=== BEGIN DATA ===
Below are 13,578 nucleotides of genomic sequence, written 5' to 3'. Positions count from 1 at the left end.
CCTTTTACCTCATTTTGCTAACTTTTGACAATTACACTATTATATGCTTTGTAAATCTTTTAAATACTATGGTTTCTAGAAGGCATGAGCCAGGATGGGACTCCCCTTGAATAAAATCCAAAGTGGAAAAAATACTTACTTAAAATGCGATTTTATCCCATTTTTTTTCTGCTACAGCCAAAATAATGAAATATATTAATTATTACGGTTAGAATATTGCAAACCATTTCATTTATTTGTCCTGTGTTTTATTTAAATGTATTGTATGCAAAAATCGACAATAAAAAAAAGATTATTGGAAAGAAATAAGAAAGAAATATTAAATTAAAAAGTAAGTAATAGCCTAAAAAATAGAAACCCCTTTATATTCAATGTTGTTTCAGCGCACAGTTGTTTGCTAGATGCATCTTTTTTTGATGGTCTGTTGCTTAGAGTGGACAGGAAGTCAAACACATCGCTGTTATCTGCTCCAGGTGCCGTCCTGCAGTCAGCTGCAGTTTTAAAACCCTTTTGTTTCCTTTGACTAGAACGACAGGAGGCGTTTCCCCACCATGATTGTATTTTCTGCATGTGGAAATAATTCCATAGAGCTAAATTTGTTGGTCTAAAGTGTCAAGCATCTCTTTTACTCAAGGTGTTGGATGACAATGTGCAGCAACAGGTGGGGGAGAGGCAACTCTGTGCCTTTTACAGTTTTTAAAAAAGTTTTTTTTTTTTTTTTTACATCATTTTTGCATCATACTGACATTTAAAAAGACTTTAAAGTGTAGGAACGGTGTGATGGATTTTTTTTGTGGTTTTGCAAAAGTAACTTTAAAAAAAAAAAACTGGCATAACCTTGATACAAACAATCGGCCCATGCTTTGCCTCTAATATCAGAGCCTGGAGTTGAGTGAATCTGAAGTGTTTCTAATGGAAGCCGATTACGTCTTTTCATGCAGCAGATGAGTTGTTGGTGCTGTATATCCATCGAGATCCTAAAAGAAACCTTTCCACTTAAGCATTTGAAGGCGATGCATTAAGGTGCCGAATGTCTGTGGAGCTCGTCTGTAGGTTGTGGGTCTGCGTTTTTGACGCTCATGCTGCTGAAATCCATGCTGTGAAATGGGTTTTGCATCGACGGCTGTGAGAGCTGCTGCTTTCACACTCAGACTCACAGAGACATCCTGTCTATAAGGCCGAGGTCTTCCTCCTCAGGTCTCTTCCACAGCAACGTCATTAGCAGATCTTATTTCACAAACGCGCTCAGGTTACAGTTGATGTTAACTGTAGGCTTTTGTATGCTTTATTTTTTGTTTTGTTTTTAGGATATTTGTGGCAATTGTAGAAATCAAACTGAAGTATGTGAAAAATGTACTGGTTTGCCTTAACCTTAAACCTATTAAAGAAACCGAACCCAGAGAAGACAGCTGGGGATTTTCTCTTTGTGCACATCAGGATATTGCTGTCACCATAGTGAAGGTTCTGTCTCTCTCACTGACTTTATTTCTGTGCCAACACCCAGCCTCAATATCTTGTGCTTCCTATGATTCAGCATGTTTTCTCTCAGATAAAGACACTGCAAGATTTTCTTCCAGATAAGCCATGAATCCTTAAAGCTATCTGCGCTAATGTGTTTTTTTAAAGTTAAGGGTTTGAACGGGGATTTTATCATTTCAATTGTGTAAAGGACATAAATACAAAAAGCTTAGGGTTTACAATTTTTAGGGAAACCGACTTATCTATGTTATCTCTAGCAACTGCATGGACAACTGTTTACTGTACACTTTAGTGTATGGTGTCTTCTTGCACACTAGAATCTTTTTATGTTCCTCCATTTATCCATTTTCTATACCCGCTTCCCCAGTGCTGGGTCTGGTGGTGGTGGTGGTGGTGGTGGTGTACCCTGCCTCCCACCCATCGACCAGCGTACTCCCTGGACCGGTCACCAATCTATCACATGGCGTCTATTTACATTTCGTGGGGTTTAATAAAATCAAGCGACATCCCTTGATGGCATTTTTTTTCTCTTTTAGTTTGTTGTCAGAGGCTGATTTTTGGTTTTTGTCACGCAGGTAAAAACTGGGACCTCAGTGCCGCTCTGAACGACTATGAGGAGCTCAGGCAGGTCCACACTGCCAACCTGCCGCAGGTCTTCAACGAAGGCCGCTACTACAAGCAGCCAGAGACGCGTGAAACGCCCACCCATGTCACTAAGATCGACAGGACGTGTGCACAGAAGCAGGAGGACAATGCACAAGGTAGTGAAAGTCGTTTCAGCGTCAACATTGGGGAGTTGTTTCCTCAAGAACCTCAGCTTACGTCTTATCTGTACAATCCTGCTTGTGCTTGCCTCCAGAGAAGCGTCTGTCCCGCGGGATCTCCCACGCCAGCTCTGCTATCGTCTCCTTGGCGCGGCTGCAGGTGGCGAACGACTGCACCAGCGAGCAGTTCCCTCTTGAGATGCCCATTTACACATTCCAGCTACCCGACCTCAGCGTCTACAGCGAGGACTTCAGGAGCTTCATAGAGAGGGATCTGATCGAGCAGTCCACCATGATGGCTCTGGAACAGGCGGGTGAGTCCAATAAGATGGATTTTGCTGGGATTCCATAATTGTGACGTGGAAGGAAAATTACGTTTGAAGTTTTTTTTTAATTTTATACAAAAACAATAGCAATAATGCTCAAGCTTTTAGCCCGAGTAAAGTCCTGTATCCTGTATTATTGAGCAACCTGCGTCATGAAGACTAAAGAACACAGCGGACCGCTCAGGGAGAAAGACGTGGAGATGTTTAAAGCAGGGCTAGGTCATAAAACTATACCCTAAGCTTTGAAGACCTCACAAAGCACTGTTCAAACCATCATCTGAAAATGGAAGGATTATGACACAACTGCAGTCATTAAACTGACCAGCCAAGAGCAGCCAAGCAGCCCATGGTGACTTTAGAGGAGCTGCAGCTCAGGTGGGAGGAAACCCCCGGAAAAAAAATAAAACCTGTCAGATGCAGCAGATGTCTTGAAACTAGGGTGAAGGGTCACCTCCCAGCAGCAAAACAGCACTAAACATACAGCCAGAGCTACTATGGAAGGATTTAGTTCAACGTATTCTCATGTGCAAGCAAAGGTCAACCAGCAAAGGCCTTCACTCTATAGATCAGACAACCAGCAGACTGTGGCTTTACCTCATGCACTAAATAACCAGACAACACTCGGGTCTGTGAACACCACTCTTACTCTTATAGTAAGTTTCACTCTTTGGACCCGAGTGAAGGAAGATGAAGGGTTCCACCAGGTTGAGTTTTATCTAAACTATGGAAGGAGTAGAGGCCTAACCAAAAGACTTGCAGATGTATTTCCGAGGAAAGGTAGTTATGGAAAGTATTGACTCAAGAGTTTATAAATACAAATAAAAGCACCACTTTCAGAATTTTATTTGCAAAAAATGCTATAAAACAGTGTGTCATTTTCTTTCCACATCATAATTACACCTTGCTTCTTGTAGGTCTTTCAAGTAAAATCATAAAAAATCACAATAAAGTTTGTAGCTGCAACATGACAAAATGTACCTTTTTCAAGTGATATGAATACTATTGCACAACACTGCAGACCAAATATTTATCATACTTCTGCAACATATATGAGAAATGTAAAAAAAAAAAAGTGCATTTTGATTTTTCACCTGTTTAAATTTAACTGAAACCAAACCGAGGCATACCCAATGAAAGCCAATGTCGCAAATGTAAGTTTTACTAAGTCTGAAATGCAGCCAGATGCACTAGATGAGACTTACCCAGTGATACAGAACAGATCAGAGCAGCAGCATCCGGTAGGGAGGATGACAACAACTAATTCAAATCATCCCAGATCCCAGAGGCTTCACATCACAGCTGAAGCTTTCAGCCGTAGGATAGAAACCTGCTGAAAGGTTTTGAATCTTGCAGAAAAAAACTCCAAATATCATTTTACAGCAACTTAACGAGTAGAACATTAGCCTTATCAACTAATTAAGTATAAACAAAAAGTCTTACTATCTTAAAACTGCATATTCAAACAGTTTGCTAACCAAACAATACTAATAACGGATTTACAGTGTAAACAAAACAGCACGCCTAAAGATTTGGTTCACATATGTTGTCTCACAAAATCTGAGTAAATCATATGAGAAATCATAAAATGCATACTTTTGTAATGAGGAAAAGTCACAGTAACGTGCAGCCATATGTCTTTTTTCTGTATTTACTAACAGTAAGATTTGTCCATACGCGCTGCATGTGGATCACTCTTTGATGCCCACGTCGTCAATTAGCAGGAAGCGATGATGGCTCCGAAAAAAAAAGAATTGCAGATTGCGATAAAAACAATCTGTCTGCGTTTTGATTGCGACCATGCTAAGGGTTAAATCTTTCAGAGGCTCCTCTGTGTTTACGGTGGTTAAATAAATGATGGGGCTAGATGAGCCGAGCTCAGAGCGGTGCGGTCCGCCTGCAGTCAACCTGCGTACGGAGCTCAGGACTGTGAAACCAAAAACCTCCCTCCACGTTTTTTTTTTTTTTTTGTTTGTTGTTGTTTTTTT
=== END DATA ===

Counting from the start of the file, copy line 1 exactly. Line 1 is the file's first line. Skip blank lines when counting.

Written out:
Below are 13,578 nucleotides of genomic sequence, written 5' to 3'. Positions count from 1 at the left end.